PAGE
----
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YouTube and the single-rod contraceptive implant: a content analysis
  1. Jennifer Paul1,2,
  2. Christy M Boraas2,3,
  3. Mildred Duvet2,4,
  4. Judy C Chang2,5,6
  1. 1Kaiser Permanente, Greater Baltimore Medical Center, 7141 Security Boulevard, Baltimore, MD, USA
  2. 2Department of Obstetrics, Gynecology and Reproductive Sciences, University of Pittsburgh School of Medicine, Pittsburgh, PA, USA
  3. 3Department of Obstetrics, Gynecology and Women's Health, University of Minnesota Medical School, Minneapolis, MN, USA
  4. 4Department of Obstetrics and Gynecology, Leigh Valley Health Network, Allentown, PA, USA
  5. 5Magee-Womens Research Institute, Pittsburgh, PA, USA
  6. 6Center for Research in Health Care/Center for Women's Health Research and Innovation, University of Pittsburgh School of Medicine, Pittsburgh, PA, USA
  1. Correspondence to Dr Judy C Chang, Department of Obstetrics, Gynecology and Reproductive Sciences, Magee-Womens Research Institute,3380 Boulevard of the Allies, Pittsburgh, PA 15213, USA; jchang{at}mail.magee.edu

Abstract

Background Since the internet has become an important source of contraceptive information with YouTube.com as the second most visited site, we analysed contraceptive implant YouTube videos for content and clinical accuracy.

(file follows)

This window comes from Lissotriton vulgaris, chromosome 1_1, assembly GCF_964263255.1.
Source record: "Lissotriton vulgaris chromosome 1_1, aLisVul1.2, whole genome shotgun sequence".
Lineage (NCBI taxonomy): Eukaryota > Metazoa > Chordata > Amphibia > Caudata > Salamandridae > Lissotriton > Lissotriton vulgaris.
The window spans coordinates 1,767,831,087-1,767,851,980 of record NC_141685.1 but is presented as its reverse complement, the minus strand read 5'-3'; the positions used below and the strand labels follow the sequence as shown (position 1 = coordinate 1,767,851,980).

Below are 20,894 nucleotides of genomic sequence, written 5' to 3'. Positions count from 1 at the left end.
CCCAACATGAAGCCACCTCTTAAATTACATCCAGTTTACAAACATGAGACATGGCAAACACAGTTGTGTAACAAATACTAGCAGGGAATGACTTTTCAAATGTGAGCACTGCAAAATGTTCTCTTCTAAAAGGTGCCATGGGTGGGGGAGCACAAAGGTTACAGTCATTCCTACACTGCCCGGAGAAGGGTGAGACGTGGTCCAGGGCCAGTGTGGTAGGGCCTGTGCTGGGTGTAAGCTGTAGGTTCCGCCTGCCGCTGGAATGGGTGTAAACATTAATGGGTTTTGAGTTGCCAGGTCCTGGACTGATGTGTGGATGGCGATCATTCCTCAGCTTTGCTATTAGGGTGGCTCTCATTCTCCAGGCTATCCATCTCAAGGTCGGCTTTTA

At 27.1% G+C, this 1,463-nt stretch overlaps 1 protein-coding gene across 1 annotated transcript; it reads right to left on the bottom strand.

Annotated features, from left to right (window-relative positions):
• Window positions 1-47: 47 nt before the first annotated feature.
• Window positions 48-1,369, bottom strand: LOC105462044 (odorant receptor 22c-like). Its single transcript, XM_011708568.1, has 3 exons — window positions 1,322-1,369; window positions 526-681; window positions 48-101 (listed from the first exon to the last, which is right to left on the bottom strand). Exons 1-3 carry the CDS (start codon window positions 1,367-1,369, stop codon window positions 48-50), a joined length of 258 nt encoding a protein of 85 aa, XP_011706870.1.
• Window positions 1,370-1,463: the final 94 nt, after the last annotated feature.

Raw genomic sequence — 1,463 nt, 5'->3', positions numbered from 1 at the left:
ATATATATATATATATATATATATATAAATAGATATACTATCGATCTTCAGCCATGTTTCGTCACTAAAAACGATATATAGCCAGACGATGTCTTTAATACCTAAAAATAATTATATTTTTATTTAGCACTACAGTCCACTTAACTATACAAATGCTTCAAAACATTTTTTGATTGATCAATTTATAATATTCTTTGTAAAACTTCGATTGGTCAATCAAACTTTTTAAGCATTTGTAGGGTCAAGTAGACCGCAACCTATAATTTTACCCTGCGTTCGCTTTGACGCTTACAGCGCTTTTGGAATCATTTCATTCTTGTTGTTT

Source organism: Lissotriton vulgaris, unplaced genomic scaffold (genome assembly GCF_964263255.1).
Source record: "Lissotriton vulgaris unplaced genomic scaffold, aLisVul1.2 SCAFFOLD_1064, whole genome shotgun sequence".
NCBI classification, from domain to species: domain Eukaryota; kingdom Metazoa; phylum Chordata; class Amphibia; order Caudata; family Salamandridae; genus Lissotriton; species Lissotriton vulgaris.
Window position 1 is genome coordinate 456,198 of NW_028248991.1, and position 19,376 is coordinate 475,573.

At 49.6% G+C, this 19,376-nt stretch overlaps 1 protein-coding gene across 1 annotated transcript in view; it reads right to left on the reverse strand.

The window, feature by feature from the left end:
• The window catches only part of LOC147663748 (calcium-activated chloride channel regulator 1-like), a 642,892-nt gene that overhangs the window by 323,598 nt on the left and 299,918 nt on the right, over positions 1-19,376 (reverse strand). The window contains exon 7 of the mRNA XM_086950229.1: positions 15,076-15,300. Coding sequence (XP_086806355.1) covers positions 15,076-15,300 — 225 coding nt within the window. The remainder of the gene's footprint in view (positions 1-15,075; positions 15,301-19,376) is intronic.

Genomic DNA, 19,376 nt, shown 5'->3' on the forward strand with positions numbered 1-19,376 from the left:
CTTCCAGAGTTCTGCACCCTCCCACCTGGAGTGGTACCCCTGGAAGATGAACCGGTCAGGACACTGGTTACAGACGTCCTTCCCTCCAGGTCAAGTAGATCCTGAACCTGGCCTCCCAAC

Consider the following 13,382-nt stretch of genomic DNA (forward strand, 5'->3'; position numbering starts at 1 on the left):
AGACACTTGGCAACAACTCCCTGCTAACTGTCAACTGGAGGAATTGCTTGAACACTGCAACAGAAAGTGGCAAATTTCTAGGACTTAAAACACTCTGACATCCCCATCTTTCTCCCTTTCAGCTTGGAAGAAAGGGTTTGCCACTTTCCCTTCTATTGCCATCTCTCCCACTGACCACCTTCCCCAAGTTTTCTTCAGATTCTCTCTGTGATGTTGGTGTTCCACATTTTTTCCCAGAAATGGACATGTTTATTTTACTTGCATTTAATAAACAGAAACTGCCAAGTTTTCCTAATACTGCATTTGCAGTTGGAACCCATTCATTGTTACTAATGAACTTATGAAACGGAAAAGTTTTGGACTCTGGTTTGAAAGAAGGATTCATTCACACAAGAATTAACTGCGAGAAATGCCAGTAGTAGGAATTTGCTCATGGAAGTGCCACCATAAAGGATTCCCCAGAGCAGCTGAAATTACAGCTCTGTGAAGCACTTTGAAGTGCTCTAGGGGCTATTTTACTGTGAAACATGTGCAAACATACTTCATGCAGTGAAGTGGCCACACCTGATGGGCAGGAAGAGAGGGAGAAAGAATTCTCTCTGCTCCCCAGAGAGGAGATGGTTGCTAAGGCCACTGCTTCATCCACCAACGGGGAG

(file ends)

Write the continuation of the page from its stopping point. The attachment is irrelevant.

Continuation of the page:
Methods Using the terms ‘contraceptive implant’, ‘Nexplanon’ and ‘Implanon’, the top 20 results on YouTube by relevance and view count were identified. After excluding duplicates, single-rod implant videos in English were included. Videos were classified as providing a professional or patient perspective. Views, duration and comments were noted. Videos were rated for reliability, global quality scale and whether they were positive or negative about the implant. Inter-rater agreement was measured.

Results A total of 120 videos were retrieved; 52 were eligible for review. Less than 23% were professional videos; the majority reported patient experience (46% testimonials, 27% real-time procedure videos, 4% other). Patient videos had been posted a significantly longer duration of time than professional videos (364 vs 188 days, p=0.02), were less reliable (p≤0.0001) and were of lower global quality (p<0.0001). Some 61% of implant testimonial videos were rated as ‘positive experiences’ and inter-rater agreement was very good (κ=0.81). All testimonials mentioned side effects, commonly irregular bleeding and discomfort with insertion. A minority (26%) reported misinformation.

Conclusions This study found that most of the information on YouTube pertaining to contraceptive implants is accurate, is presented from the patient's perspective, and promotes the method's use.

  • contraceptive implant
  • family planning
  • YouTube
  • social media

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Footnotes

  • Competing interests None declared.

  • Provenance and peer review Not commissioned; externally peer reviewed.

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